Virtual field explorations – Using the backyard as a science classroom
As the long-term impact of the pandemic on teaching and learning for K12 students and teachers in the Western UP became apparent, the Lake Superior Stewardship Initiative (LSSI) sprang into action. LSSI staff quickly began brainstorming how best to assist teachers with preparing online lessons that would still have an outdoor experiential component grounded in place-based learning.
Outdoor field explorations are a meaningful way to engage learners in observing the natural phenomena in their own backyard. To support teachers and families in maintaining this vital learning experience during these uncertain times LSSI developed a series of field explorations that will engage learners through recorded videos and a variety of outdoor activities.
In one month’s time, LSSI applied for and received a $10,000 grant from the Michigan Space Consortium to design and disseminate online learning modules.
The project engages learners through simple observations of natural phenomena and environmental issues in one’s own backyard. The recorded videos and suggested outdoor activities allow for connections to place at a time when travel, access, and group gatherings are impeded by social distancing and stay-at-home orders, projected to continue into the next school year. This project aims to create experiences that are specific to the Western U.P. Further, the explorations provide place specific, earth systems science content strategically crafted by a well-rounded team of curriculum development experts, local community content experts, teachers, and parents in order to develop a quality product that directly addresses the rapidly evolving needs of teachers and learners.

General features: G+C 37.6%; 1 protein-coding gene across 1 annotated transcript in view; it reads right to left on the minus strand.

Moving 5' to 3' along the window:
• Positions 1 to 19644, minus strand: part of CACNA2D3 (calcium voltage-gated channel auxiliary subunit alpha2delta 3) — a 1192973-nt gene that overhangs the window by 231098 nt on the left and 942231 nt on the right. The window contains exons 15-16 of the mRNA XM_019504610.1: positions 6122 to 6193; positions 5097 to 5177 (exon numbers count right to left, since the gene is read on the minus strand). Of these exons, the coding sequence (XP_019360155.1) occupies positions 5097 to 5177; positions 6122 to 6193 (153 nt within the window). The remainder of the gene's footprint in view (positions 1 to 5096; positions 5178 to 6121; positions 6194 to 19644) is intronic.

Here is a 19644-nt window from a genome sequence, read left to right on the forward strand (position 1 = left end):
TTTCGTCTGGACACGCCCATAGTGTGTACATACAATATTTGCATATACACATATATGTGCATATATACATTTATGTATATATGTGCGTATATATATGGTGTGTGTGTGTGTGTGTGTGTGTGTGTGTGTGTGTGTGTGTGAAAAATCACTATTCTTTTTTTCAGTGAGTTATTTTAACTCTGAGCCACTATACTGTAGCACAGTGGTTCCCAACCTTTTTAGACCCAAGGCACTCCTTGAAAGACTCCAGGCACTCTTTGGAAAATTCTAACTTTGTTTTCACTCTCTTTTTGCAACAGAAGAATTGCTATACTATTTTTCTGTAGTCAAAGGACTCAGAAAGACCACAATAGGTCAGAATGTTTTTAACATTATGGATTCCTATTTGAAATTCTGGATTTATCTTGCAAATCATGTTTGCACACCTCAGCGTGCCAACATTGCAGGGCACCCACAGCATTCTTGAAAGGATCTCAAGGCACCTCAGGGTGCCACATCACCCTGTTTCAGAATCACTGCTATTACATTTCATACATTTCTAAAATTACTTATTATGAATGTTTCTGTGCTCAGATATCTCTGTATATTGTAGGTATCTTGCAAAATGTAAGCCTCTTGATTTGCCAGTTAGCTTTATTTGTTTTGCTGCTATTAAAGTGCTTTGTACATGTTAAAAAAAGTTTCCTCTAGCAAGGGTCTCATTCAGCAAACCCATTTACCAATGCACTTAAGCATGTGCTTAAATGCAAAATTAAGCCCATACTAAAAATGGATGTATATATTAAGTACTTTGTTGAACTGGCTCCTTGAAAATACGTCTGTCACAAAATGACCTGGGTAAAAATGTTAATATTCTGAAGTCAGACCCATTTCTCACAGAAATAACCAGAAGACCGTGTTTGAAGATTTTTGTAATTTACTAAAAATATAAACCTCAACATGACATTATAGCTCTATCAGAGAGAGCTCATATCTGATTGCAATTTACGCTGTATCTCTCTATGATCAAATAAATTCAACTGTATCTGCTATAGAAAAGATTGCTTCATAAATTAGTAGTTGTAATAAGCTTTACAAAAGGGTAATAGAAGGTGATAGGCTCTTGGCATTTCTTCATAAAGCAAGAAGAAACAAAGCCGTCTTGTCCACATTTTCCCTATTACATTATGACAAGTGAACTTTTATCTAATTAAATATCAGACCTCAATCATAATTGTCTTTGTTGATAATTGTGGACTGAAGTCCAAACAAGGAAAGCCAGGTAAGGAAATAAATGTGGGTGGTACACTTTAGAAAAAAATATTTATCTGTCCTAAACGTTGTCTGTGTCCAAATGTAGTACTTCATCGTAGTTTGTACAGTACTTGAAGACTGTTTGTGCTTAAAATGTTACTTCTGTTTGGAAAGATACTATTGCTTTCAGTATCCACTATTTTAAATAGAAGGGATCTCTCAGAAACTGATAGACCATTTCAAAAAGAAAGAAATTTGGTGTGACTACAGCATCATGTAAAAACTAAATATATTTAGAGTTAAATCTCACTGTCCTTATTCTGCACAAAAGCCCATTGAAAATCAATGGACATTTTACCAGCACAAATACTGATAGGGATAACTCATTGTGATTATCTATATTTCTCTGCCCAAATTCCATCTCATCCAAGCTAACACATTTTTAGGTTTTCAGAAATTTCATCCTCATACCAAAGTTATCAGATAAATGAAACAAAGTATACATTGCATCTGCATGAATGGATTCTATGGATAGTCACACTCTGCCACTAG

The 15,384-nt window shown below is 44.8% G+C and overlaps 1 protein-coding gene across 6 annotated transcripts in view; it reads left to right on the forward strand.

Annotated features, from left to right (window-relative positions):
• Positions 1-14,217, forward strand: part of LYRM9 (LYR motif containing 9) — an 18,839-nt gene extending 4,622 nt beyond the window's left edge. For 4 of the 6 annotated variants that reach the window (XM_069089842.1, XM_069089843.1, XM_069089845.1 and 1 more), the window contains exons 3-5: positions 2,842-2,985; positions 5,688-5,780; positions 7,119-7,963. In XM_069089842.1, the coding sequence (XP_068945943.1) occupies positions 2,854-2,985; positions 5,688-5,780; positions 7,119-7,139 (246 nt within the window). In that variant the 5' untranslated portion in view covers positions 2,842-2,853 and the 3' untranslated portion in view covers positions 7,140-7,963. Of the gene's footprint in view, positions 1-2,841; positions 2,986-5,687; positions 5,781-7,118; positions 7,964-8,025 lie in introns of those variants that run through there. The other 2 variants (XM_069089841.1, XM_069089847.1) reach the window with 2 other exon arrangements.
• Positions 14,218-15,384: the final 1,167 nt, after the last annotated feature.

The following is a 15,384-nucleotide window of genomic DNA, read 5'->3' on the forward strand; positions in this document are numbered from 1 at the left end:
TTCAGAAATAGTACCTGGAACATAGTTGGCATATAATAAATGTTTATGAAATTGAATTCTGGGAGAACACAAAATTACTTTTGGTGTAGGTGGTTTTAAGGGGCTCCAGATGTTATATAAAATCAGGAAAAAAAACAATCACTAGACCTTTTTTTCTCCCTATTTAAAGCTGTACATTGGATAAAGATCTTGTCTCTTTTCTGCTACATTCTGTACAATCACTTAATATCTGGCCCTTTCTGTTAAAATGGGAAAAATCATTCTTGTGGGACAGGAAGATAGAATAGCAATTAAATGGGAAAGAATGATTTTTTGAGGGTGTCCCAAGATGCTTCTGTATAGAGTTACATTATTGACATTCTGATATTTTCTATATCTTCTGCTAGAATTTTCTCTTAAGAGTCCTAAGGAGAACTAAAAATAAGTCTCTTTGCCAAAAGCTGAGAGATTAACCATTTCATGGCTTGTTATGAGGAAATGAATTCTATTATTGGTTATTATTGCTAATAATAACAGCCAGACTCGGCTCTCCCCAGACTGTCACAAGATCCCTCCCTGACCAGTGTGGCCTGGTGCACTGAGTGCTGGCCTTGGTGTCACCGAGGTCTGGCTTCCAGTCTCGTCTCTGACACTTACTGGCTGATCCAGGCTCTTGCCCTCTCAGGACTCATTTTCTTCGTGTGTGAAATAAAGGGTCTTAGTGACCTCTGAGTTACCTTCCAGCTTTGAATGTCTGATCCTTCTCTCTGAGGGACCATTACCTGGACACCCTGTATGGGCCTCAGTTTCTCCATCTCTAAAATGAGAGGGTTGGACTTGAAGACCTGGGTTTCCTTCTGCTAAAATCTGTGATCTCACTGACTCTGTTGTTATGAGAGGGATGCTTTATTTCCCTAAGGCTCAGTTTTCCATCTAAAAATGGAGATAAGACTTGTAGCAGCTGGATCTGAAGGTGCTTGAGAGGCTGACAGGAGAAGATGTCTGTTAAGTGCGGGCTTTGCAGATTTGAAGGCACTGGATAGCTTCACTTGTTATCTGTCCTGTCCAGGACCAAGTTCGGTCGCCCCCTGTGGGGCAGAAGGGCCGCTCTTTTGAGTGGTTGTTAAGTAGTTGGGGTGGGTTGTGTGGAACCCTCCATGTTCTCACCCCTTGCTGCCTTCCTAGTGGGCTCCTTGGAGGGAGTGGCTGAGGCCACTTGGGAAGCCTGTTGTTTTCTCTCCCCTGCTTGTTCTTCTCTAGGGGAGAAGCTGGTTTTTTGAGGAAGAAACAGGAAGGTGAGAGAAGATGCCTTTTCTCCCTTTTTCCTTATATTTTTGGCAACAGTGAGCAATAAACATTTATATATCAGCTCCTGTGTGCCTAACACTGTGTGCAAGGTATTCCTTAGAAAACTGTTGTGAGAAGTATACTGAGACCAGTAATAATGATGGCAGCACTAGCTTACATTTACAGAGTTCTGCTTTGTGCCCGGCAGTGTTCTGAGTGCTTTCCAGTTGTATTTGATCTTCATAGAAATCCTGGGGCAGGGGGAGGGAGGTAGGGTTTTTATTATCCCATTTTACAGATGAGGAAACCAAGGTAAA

The mission of the LSSI is to integrate place-based education (PBE) into the curriculum. PBE utilizes the local community as one of the primary resources for learning about where you live and engaging students and teachers in solving community problems. Lake Superior stewardship projects by schools and community partners. Place-based stewardship learning features exploration of the local community and natural surrounding through hands-on experiences that involve discovery, inquiry and problem-solving, all of which develop students’ skills and abilities.
Lessons will be posted online here for schools from Houghton, Keweenaw, Baraga, Gogebic, and Ontonagon Counties, and students from two tribal communities: Keweenaw Bay Indian Community and Lac Vieux Desert Band of Chippewa, and also on the Copper Country ISD website.
The Lake Superior Stewardship Initiative has also compiled Teaching & Learning Resources for Students, Teachers and Community linked here.
This project is a joint effort of the Lake Superior Stewardship Initiative, the Western Upper Peninsula Region 16 of the MiSTEM Network, and the Michigan Tech Center for Science & Environmental Outreach. Funding for this project is provided by the MiSTEM Network Regional Funds, NOAA B-Wet, and the Michigan Space Grant Consortium.